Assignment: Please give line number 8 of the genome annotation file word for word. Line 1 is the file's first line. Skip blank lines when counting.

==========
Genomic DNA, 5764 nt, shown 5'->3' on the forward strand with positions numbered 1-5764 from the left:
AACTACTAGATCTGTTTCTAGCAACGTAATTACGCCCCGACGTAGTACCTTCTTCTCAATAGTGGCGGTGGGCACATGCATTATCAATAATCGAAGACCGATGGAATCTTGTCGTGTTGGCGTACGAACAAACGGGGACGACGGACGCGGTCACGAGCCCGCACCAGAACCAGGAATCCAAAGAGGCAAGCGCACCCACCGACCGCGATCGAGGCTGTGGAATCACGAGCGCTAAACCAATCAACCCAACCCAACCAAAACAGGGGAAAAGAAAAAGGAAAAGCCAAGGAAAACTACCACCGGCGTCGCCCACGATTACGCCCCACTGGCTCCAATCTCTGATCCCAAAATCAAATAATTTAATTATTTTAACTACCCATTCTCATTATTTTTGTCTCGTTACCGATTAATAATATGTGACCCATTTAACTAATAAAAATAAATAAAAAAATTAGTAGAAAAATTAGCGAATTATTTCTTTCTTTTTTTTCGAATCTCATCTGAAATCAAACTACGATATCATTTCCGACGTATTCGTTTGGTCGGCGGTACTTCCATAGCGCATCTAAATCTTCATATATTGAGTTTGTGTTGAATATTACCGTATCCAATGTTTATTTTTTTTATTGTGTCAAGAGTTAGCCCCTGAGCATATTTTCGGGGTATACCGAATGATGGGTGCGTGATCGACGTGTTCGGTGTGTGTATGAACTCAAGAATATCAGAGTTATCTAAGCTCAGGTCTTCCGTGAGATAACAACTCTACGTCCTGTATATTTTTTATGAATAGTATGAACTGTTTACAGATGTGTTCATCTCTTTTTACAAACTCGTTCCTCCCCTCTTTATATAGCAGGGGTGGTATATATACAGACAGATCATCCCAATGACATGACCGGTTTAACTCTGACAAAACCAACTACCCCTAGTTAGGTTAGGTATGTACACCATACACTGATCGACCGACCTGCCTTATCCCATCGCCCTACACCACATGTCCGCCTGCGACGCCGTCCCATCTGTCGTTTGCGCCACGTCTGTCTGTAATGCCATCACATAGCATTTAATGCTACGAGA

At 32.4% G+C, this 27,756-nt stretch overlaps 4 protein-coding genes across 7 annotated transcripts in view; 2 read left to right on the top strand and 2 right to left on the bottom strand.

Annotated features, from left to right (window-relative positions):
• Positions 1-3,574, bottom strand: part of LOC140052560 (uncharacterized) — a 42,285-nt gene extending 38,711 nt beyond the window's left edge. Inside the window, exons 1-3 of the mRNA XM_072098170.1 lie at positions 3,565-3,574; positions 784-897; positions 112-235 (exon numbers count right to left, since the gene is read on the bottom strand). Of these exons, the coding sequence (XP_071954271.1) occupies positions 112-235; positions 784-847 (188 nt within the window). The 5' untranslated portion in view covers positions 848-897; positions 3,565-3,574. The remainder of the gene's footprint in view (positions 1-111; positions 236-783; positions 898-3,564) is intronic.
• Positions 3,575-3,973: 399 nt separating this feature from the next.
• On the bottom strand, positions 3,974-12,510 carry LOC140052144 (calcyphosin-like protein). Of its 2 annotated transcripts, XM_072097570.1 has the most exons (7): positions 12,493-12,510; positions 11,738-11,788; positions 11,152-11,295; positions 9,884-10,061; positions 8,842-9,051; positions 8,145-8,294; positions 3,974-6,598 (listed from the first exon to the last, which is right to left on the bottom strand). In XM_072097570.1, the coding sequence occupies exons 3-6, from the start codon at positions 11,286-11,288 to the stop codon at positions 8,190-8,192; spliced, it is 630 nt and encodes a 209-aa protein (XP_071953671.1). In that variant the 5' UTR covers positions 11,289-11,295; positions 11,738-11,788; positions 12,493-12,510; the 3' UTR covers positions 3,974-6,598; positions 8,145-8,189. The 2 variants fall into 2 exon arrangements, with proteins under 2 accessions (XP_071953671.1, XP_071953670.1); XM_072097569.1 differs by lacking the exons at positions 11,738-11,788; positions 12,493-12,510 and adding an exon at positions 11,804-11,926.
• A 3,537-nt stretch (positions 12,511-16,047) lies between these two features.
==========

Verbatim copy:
• A 3,537-nt stretch (positions 12,511-16,047) lies between these two features.